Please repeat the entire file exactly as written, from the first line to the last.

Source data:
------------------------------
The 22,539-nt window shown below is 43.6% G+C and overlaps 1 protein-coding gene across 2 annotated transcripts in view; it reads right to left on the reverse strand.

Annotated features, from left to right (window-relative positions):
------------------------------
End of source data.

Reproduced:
The 22,539-nt window shown below is 43.6% G+C and overlaps 1 protein-coding gene across 2 annotated transcripts in view; it reads right to left on the reverse strand.

Annotated features, from left to right (window-relative positions):